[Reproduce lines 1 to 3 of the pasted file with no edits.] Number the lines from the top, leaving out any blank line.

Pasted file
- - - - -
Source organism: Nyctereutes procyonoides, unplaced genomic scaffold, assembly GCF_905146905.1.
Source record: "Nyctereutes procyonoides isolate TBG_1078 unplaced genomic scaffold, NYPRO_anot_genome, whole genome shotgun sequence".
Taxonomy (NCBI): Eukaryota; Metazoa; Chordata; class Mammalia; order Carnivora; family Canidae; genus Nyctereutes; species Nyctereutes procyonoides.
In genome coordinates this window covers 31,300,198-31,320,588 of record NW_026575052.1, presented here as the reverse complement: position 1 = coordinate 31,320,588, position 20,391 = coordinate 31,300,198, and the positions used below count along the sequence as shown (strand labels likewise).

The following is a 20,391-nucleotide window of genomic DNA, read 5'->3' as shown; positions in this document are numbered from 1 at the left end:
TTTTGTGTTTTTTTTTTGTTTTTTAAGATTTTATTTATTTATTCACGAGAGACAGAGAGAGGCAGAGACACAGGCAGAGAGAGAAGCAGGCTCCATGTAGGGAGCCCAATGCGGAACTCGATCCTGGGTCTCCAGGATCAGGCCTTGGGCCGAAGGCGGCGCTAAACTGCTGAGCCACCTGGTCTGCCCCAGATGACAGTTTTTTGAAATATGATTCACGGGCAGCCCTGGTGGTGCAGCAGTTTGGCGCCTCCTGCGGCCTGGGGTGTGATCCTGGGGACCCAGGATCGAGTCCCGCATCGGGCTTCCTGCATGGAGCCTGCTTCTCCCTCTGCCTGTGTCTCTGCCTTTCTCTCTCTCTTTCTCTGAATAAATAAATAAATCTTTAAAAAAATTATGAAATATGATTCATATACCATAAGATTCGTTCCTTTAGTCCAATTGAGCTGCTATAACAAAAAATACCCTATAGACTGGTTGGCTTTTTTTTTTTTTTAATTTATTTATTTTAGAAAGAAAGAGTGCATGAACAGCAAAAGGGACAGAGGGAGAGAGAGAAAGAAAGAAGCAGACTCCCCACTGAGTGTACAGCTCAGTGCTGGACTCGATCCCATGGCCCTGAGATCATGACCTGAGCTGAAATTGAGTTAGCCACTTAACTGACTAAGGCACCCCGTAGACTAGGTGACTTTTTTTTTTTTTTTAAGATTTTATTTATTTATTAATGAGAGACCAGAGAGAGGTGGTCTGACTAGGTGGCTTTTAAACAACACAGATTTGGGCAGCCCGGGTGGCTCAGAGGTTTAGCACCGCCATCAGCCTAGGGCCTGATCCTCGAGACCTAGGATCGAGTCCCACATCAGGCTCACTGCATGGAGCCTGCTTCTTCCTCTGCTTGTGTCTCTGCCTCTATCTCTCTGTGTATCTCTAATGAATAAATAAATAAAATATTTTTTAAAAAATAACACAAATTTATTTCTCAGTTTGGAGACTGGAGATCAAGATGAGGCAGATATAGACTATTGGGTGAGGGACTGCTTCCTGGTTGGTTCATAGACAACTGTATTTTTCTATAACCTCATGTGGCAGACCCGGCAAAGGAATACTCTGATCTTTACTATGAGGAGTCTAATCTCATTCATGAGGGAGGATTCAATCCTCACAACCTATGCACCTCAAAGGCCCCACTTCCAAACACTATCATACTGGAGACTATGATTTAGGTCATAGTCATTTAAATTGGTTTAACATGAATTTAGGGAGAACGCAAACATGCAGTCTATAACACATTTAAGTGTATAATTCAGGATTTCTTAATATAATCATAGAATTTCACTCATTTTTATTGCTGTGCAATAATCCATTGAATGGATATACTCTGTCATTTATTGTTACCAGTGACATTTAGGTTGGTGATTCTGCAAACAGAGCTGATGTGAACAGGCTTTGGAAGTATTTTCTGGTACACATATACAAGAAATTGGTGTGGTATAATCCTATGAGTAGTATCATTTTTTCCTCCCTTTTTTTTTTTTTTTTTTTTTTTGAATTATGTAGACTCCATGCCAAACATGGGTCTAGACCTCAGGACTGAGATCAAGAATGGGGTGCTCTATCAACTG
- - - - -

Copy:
Source organism: Nyctereutes procyonoides, unplaced genomic scaffold, assembly GCF_905146905.1.
Source record: "Nyctereutes procyonoides isolate TBG_1078 unplaced genomic scaffold, NYPRO_anot_genome, whole genome shotgun sequence".
Taxonomy (NCBI): Eukaryota; Metazoa; Chordata; class Mammalia; order Carnivora; family Canidae; genus Nyctereutes; species Nyctereutes procyonoides.